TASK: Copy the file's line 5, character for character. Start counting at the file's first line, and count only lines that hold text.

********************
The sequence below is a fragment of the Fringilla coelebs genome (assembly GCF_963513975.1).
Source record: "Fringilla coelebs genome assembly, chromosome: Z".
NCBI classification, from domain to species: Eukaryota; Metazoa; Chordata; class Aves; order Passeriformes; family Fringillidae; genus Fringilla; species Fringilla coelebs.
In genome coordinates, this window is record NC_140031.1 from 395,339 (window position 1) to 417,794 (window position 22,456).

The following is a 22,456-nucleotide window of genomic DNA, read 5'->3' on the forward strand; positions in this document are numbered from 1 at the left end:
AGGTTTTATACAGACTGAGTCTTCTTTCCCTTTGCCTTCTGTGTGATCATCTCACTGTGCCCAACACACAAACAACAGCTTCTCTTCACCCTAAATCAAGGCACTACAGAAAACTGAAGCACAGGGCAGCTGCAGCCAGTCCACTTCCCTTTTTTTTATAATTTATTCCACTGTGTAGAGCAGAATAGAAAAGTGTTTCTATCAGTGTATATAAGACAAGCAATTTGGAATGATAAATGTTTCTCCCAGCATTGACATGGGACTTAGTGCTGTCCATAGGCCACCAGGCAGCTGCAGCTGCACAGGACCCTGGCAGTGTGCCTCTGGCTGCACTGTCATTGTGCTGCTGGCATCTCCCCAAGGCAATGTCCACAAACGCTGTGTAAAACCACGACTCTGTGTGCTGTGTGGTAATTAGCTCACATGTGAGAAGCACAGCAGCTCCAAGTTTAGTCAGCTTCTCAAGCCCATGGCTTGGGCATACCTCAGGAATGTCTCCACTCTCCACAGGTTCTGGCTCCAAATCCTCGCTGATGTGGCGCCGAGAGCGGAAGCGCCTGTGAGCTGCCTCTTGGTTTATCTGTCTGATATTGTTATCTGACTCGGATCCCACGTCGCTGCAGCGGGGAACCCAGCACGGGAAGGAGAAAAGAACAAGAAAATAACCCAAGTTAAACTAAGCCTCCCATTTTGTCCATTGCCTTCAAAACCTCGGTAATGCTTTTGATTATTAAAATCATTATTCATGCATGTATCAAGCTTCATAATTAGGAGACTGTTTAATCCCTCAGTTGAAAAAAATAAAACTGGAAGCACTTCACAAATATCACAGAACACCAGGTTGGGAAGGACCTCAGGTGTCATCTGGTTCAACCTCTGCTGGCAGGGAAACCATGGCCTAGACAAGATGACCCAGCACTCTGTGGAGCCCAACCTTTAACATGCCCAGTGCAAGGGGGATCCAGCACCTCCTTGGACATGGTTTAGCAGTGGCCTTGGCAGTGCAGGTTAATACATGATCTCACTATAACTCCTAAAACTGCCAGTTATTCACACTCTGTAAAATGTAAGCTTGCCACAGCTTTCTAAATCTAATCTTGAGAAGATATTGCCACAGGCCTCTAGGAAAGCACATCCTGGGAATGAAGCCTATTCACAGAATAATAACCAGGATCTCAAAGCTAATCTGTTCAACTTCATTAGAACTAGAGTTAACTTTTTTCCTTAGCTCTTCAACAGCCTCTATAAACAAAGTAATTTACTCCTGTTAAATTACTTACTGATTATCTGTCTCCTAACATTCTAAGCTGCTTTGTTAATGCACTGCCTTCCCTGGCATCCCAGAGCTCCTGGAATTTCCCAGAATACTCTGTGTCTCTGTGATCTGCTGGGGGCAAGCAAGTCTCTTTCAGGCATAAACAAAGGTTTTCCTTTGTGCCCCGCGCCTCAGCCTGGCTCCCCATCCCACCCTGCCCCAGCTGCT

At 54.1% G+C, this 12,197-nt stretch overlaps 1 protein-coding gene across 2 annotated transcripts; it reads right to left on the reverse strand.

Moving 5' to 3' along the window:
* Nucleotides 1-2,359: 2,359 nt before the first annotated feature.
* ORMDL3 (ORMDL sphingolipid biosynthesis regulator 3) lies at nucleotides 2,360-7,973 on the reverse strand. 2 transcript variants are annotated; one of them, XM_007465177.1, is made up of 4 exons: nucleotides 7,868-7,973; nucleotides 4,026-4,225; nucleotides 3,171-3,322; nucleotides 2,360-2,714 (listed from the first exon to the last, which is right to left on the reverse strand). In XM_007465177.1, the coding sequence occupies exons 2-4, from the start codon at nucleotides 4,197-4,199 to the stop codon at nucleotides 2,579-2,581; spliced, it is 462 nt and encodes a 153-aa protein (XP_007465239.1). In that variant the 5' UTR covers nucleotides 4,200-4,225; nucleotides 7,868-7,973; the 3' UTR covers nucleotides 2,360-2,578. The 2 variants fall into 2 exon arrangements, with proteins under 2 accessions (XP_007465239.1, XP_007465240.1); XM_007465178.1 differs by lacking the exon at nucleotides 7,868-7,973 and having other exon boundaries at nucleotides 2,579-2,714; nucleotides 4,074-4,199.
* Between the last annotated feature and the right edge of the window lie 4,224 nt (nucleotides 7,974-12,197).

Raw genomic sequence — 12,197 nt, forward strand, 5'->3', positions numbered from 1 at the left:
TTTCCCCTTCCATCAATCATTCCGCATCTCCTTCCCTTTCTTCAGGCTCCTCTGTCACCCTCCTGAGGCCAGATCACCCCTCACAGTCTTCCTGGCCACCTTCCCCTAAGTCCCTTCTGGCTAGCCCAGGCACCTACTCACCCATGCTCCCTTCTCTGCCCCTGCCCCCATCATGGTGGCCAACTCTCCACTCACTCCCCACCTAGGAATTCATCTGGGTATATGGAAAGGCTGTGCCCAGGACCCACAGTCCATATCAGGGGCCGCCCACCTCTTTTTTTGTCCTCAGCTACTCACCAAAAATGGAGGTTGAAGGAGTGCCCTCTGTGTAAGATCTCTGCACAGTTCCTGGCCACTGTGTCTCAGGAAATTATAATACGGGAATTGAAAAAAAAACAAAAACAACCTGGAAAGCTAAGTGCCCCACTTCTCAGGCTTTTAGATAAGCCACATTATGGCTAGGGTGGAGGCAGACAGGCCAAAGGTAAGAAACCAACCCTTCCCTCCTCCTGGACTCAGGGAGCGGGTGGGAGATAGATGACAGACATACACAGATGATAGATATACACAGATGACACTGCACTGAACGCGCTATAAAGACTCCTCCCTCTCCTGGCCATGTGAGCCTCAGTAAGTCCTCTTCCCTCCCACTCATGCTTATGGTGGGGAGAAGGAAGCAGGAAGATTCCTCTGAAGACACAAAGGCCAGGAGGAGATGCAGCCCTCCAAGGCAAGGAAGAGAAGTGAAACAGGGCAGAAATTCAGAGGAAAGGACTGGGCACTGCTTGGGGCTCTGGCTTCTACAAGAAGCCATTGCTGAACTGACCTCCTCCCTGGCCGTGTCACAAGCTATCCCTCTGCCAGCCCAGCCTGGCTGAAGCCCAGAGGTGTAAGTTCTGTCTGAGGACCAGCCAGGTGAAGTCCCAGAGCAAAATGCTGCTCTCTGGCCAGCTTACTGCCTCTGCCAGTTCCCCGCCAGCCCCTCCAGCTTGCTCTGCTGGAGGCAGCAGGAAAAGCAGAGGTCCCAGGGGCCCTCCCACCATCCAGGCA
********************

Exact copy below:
The following is a 22,456-nucleotide window of genomic DNA, read 5'->3' on the forward strand; positions in this document are numbered from 1 at the left end: